Calgary also supports off-leash areas for dogs, recognizing that they are important for socialization. In off-leash areas, dogs must be licensed and under control at all times. Owners must pick up after their dog, and dogs must not threaten people, other animals or wildlife.

In addition, Calgary has no limit laws, no breed specific laws, no mandatory spay/neuter ordinances and no interference from animals rights groups.

“If you’ve got a ‘pit bull’ and it’s properly licensed and it’s not bothering anybody and it’s well cared for – it’s none of the government’s business.”

Calgary’s bylaw officers have taken a stand against breed banning, and responded to dog bite concerns with a tougher licensing program and stronger enforcement. The City of Calgary also spends considerable funds on dog safety public awareness and education campaigns. Research shows that just 1 hour of dog safety training in grades 2 and 3 can reduce these attacks by 80%.

“We don’t punish breeds, we punish behavior. The bottom line is, we believe all dogs are capable of biting.”

Bill measures the success of these programs by looking at intake numbers, return-to-owner rates, aggressive animal incidents, euthanasia rates (and a breakdown of causes), percent of animals licensed, number of bylaw infractions charged, and financial performance. Overall, he reports a decrease intake, aggressive animal numbers, bylaw infractions and euthanasia. The other measures enjoy positive increase.

Bill’s objective, to have no more homeless pets in Calgary within five years, also hinges on new initiatives like subsidized spay/neuter (funded by cat licensing), increased licensing including a possible lifetime license with microchip program, and an increase in the Drive Home program.

More on the Calgary model:

Calgary Animal and Bylaw Services website
KC Dog Blog
The Bill Bruce California Tour
Tough Love
Calgary Dog Attacks Fall to Lowest Levels in 25 Years
Canadian City Changes Tack to Cut Dog Deaths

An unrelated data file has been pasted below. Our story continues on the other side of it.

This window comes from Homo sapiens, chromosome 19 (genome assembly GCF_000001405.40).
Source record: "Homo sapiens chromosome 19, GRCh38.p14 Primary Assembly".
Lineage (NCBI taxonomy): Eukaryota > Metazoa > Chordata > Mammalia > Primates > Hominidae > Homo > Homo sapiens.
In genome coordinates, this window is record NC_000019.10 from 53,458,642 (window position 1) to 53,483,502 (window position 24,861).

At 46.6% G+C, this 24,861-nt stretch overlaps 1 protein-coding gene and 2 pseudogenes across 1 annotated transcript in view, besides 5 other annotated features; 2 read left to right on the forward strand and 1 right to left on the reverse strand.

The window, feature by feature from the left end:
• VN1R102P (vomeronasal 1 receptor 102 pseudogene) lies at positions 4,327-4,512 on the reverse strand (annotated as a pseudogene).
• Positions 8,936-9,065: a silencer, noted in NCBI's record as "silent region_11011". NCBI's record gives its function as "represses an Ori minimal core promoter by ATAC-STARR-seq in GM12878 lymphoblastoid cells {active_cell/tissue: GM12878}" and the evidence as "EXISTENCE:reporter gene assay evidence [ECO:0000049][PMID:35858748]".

Calgary Creates a Model for Dealing with Dangerous Dogs
It’s About Human Responsibility

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9 responses to “The Calgary Model

  1. Hello,
    I know this isn’t directly related, but I was wondering if you know what other cities have similar by-laws or cities that dont have a limit on the number of dogs. We have several dogs and look to be moving away from the horrible Animal Control of our city and were wondering what cities have similar laws (as they’re fantastic), or don’t have a limit on the number of pets. Our dogs are all Fixed with shots, but animal control wants to take them away because we “have too many”.
    Any advice would be fantastic,
    Thank you,
    Robin

  2. Robin? Check out the Bless the Bullies web page for lots in information on dog friendly places. I know they keep updated lists on breed bans.
    BTW; Another great blog from redstarcafe.

  3. Love this! Wonderful way to deal with animal welfare.

  4. How can we implement this in australia, the euthanasia rates for dogs and cats here is beyond shameful, especially for cats where stray cats are ignored by council and animal welfare groups. carrie finch

  5. As a vet in Victoria in Australia I am appalled that we have a state government that has taken the failed and backward option of BSL. They rely purely on an appearance based assessment, and if not euthinased the animals are caged in their owners yards, isolated from society, such that they become anxious when exposed to life outside and become the exact “monsters” that our so called govt is protecting us from. How do we get them to see sense?

  6. No BSL. please its the other end of the leash thats the problem ::

  7. Great to see, refreshing news as to making humans responsible for their pets. I say bring it on, it’s the answer her in Australia to the stray unwanted pet population. I take my hat of the people involved in this strategy, well done!!

  8. I applaud Calgary for doing such a wonderful job. However, the only thing that I do disagree with is the spay/neutering. Unless one is planning to breed their dog (not backyard, puppy mill make a quick $$$), then i firmly believe in spaying and neutering. Every one of the rescues that I have had over the years, whether dogs or cats, have always been neutered/spayed. Accidents do happen and with all of the unwanted pets now, accidents don’t need to happen. Irresponsible pet owners will always be irresponsible but those who aren’t will always do the right thing.

  9. Shelter Worker

    I agree with Calgary’s model AND the previous comment. Mandatory spay/neuter is not an answer, but i feel that if a person wants to add to the population they should pay a fee for licensing equivalent to the cost of spay/neutering: this way a person can breed their pet if they wish but there is no money in doing it for resale of puppies. (ie 300 per unfixed dog if they are not a licensed tax paying breeding operation)